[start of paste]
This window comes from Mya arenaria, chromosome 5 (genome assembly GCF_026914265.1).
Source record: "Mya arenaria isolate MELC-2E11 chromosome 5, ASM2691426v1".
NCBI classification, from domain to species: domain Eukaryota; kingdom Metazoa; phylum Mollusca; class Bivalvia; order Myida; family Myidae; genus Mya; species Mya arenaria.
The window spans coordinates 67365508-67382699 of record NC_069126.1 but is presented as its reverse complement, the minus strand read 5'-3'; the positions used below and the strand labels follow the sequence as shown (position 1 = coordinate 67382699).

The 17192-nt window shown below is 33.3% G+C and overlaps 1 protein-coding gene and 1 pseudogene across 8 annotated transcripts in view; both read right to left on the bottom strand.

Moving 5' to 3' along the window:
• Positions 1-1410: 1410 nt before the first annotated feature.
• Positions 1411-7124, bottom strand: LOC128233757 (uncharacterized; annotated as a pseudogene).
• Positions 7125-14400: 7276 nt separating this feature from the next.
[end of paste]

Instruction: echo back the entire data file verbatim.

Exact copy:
This window comes from Mya arenaria, chromosome 5 (genome assembly GCF_026914265.1).
Source record: "Mya arenaria isolate MELC-2E11 chromosome 5, ASM2691426v1".
NCBI classification, from domain to species: domain Eukaryota; kingdom Metazoa; phylum Mollusca; class Bivalvia; order Myida; family Myidae; genus Mya; species Mya arenaria.
The window spans coordinates 67365508-67382699 of record NC_069126.1 but is presented as its reverse complement, the minus strand read 5'-3'; the positions used below and the strand labels follow the sequence as shown (position 1 = coordinate 67382699).

The 17192-nt window shown below is 33.3% G+C and overlaps 1 protein-coding gene and 1 pseudogene across 8 annotated transcripts in view; both read right to left on the bottom strand.

Moving 5' to 3' along the window:
• Positions 1-1410: 1410 nt before the first annotated feature.
• Positions 1411-7124, bottom strand: LOC128233757 (uncharacterized; annotated as a pseudogene).
• Positions 7125-14400: 7276 nt separating this feature from the next.